The Fight for Substantive Equality: Women's Activism and Section 15 Of The Charter of Rights

  • Mary Eberts Current: Hensel Barristers, Toronto This article was written when the author was Ariel F. Sallows Chair in Human Rights at the University of Saskatchewan, Saskatoon.
Keywords: constitutional history, constitutional law, equality rights

Abstract

Abstract

This article discusses the role of women’s groups in the development of section 15 of the Canadian Charter of Rights and Freedoms, the Charter’s principal equality rights guarantee, entrenched in the Constitution in 1981. Thanks to the leadership of Doris Anderson, submissions to the Special Joint Committee on the Constitution from the Canadian Advisory Council on the Status of Women (CACSW), the National Action Committee on the Status of Women (NAC), and the National Association of Women and the Law (NAWL) were instrumental in securing changes to section 15. However, the version in the entrenched Charter still fell short of women’s aspirations.

 

Résumé

Cet article aborde le rôle des groupes féministes dans l’élaboration de l’article 15 de la Charte canadienne des droits et libertés, principale garantie de l’égalité des droits dans la Charte, incorporée à la Constitution en 1981. Grâce au leadership de Doris Anderson, les soumissions au Comité mixte spécial sur la Constitution du Canada faites par le Conseil consultatif canadien sur la situation de la femme (CCCSF), le Comité canadien d’action sur le statut de la femme (CCASF) et l’Association nationale Femme et Droit (ANFD) ont joué un rôle déterminant dans l’obtention des modifications à l’article 15. Toutefois, la version incorporée à la Charte ne répondait toujours pas pleinement aux aspirations des femmes.

Author Biography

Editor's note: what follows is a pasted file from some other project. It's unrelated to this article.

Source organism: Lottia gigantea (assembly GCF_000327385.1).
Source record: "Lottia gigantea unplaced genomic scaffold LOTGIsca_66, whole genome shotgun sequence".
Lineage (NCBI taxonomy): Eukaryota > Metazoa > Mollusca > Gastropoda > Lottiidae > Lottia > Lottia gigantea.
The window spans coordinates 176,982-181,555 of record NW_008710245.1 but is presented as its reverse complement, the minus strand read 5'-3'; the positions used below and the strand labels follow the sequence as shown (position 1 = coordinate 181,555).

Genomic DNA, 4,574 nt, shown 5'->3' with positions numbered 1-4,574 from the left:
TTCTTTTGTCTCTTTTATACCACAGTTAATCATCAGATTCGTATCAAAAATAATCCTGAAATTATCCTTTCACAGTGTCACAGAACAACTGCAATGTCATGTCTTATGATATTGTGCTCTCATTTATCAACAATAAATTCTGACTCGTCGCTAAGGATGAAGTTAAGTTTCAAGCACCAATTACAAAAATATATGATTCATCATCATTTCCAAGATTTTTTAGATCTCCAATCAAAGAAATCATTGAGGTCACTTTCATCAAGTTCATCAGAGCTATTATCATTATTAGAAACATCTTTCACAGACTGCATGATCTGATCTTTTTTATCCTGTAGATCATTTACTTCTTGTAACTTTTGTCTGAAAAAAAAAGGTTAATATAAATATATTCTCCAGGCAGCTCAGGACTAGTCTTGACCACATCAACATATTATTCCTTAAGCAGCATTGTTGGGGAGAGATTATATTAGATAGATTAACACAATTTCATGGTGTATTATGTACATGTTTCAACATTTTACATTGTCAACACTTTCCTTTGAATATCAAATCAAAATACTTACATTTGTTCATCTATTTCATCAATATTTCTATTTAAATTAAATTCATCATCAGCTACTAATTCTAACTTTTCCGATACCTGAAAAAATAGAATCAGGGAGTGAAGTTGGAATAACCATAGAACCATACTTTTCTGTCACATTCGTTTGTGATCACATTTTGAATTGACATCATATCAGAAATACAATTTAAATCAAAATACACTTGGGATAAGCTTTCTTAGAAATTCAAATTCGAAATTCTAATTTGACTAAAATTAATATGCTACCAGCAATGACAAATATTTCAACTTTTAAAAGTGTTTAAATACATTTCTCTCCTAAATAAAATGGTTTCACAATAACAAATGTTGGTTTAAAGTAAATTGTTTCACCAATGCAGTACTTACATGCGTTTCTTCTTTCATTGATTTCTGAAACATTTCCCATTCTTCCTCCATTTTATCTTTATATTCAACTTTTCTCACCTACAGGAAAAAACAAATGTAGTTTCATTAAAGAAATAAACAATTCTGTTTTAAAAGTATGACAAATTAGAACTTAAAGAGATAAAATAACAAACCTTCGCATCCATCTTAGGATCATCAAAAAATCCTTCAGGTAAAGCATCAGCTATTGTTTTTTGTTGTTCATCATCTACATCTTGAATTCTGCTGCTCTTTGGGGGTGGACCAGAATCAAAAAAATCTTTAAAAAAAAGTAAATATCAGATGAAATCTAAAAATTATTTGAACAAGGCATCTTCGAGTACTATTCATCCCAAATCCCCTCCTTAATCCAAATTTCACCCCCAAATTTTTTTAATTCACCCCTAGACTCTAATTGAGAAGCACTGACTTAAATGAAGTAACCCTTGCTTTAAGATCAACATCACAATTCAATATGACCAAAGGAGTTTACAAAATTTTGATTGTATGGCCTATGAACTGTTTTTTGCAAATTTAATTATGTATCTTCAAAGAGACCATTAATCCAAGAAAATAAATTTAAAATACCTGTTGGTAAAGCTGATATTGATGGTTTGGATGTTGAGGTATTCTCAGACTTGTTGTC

Mary Eberts, Current: Hensel Barristers, Toronto This article was written when the author was Ariel F. Sallows Chair in Human Rights at the University of Saskatchewan, Saskatoon.
Mary Eberts joined Hensel Barristers as counsel in 2013, after completing her term as Ariel F. Sallows Chair in Human Rights at the University of Saskatchewan. She has litigated in trial or appellate courts in most of the jurisdictions in Canada, in the Federal Court and Court of Appeal, in the Supreme Court of Canada, and at inquests and administrative proceedings, appearing as counsel in many leading cases. She has been litigation counsel for the Native Women’s Association of Canada for over twenty years, and was a co-founder of the Women’s Legal Education and Action Fund (LEAF). She writes and lectures, nationally and internationally, on constitutional and Charter law, Indigenous law, and human rights. Ms. Eberts received her legal education at Western University and the Harvard Law School. She has been a faculty member at the Faculty of Law, University of Toronto, and held the Gordon Henderson Chair in Human Rights at the University of Ottawa. Before opening a specialized litigation practice in 1994, she was a partner at Torys in Toronto.

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Published
2016-07-13
Section
37.2 (1) - Canadian Women Challenge the Constitution: The Story Behind the Story